But since the events in that nameless city, mentioned in that strange journal found upon the body of a dead man in Sunagakure, I instead linger in that darkness, finding myself as I am now, as something draws me deeper.  In the blackness of my dream, instead of suffocating in it, it’s as if I’m in a haze, a strange unnerving calm hitting me a moment as my pace slows to a walk.  The only thing I find ahead of myself is a dark stairwell, the one thing I can see with unnerving clarity as I descend.  Seventy-seven steps and I come across two wizen men, their visages old and stoic in their calm as they stand there before me.  I look only briefly at them before passing unhindered, the silence of that stairwell cloistering and I feel a slight tension as I can still feel the men looking me over.  In passing, my journey beyond them is longer as I travel toward the bottom, seven-hundred I count, something in counting the number of steps calming me as I draw out into a stranger setting, unfamiliar and yet still calling for me as I seem to obey it and allow it to draw me forward.  At the bottom of these steps, the darkness seems to dissipate, an entire world of space opening before me, dark heavy clouds in the sky as I step out into this strange world.  Staring up at those clouds, unease overtakes me, my stomach turning as if I stood before a horrifying murder, as if I were looking upon something that I should have never seen and I want to run, but can’t, the drawing force of this dream dragging me along with it as I fail to control myself and stare transfixed at the sky, the reality of the dream drawing me in.  The strangeness and unfamiliarity of it tells me it’s a dream, yet it feels so real as I stand there staring up at the sky even as the demon in my dream reappears, the face and figure that had warped the dreams I felt were so familiar to me until recently.  As it moves toward me, I don’t move, I barely seem to flinch, unable to quite comprehend it’s strange shape and nature, it’s composition wrong and disturbing as it descends upon me and darkness hits as I enter its mouth.

I have never woken screaming from a nightmare.  Gasping, crying, silently shaken...  All things I’m familiar with, but screaming from the terror of this unnatural dream, so strange, yet so real leaves me shaken.  Waking with a dream still so vivid in my mind is equally shaking as I remember the passages in the journals I’d read while in Sunagakure.  My heartrate is elevated and I can feel it in my throat as I realize I’d sweat through my clothes and tears ran down my face.  I have to begin studying the book I do have, I have to find out what happened to the author, if he survived this affliction and if there is a way to escape the fate that seems to have claimed his comrade, the dead man in Sunagakure, and the jounin who’d taken the artifacts from us.  If the jounin handling the objects had been found dead as well, I question the whereabouts of the artifacts they’d taken out of that ruin, that nameless city.  And I fear for whoever’s hands it had fallen into now, I only hope I can get the book before someone else does.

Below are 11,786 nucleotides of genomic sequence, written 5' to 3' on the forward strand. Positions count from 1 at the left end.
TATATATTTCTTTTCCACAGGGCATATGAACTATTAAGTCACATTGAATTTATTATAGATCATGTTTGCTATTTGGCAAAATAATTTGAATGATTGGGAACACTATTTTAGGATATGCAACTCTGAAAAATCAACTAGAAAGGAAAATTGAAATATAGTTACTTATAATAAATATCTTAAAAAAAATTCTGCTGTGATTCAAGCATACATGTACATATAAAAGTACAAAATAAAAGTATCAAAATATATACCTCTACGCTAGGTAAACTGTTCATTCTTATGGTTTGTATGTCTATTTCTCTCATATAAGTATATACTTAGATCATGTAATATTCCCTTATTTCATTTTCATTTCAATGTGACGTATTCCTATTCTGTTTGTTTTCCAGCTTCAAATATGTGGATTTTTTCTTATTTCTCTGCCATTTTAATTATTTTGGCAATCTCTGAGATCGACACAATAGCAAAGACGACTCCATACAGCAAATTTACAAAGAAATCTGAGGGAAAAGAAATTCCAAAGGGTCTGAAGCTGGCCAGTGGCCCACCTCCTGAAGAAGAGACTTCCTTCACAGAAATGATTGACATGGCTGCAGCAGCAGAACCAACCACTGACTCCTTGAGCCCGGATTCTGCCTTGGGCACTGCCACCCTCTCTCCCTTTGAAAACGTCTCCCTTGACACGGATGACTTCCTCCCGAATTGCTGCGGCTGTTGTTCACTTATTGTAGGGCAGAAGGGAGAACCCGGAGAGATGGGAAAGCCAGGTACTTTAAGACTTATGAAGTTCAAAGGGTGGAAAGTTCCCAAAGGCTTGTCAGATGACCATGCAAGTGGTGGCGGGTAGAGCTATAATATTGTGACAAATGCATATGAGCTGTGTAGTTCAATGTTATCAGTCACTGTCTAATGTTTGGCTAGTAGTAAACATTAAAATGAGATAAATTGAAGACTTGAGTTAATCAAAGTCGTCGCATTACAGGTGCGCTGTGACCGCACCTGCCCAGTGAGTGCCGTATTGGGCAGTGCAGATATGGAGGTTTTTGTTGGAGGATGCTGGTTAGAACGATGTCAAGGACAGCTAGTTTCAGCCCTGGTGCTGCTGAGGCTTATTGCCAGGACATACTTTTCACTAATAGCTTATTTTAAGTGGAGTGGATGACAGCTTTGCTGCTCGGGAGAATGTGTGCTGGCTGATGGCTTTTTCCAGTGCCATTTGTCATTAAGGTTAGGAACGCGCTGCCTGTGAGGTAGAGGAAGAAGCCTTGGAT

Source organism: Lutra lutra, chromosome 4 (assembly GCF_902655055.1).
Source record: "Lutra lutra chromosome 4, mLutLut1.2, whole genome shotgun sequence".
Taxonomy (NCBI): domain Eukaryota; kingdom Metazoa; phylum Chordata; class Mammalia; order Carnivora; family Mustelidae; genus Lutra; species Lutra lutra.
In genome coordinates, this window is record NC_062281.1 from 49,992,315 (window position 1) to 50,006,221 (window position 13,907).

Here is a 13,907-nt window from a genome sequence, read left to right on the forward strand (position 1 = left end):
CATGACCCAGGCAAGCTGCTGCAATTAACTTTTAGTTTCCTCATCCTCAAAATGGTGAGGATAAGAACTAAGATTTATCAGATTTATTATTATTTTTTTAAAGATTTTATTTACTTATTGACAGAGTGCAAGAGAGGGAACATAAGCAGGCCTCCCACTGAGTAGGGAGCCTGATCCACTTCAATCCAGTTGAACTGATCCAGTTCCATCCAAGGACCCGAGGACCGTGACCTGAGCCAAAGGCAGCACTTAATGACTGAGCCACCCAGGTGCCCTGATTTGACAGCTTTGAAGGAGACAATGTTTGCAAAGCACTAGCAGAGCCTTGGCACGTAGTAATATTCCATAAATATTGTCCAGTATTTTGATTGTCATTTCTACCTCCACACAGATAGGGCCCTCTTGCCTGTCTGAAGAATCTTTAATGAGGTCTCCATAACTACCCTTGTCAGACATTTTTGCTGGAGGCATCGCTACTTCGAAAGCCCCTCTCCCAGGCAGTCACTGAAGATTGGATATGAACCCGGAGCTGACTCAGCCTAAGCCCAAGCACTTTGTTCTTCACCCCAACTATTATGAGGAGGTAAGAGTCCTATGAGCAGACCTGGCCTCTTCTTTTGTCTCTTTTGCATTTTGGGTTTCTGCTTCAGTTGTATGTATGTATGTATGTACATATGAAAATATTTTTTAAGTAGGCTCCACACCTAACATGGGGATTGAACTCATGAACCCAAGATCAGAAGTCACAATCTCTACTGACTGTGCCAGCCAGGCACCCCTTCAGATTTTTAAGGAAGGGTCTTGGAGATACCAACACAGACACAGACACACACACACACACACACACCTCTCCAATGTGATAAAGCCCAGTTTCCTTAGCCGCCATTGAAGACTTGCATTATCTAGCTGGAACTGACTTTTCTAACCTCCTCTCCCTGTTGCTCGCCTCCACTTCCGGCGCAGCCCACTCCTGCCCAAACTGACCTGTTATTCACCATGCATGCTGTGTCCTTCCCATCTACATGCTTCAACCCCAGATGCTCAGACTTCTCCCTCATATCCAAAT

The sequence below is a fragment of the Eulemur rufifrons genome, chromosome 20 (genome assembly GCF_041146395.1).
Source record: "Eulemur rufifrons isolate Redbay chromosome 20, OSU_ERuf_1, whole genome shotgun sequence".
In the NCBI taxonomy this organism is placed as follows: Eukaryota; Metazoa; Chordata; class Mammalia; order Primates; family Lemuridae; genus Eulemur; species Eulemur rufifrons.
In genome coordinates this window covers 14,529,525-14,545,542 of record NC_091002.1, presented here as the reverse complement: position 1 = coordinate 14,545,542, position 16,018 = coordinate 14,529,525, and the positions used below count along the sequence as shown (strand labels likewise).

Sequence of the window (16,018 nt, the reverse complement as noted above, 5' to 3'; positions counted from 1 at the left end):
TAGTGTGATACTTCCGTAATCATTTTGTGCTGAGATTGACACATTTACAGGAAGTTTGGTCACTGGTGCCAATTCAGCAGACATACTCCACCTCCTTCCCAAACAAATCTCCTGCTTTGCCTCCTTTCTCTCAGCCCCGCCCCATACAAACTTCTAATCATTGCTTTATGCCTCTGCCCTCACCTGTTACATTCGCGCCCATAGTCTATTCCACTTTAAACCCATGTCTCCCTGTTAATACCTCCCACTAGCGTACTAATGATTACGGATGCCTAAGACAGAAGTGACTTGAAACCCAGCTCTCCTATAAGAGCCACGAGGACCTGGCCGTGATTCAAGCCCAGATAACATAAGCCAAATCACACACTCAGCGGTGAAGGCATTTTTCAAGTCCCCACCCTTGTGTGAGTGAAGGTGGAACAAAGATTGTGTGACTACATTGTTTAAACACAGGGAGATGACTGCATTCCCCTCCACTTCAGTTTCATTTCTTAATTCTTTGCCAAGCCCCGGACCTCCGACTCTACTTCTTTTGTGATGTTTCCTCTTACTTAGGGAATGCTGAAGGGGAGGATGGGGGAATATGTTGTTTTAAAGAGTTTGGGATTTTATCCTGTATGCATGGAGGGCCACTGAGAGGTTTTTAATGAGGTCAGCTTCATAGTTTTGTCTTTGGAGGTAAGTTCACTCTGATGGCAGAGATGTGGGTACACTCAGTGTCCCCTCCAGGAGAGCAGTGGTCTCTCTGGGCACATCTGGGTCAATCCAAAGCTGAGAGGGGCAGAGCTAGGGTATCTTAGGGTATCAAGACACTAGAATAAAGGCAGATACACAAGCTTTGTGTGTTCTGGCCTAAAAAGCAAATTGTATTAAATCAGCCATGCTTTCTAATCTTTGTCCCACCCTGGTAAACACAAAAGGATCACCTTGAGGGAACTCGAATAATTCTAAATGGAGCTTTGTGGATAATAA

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Konan (FV)

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PostSubject: Re: [CLOSED/INVITE] - Madness   Sat Feb 21, 2015 10:13 pm

The Nightmare 2
Quiet Slumber:

Three days after her first dream, she finally falls to her subconscious again, her exhaustion overwhelming her, as nervously, her dreams drag her under again. She barely seems to remember the evening she'd spent alone with Kinnojo at the Twin Towers Hotel as her dreams lead her away from reality despite his efforts to keep her awake. She vaguely remembered staying up a while even after Kinnojo had long since fallen asleep beside her, his quiet breathing a strange calming sensation as she read again the one passage in the journal that seemed to make her so nervous about these dreams, the thing that had begun all this in the long moments of study it'd taken for her to read through the proper translations and undestand the strange symbols there before her. She'd been surprised to find someone else who used a code like her own village, to transfer messages, her own, Tivnae was unique to her clan alone. And in knowing that, she found it easy to absorb the code and meaning on the pages with the little time she'd had. But ultimately, even the book didn't keep her awake much longer as she fell to her dreams.

Hypnos wrote:
May the merciful gods, if indeed there be such, guard those hours when no power of the will, or drug that the cunning of man devises, can keep me from the chasm of sleep. Death is merciful, for there is no return therefrom, but with him who has come back out of the nethermost chambers of night, haggard and knowing, peace rests nevermore. Fool that I was to plunge with such unsanctioned phrensy into mysteries no man was meant to penetrate; fool or god that he was—my only friend, who led me and went before me, and who in the end passed into terrors which may yet be mine.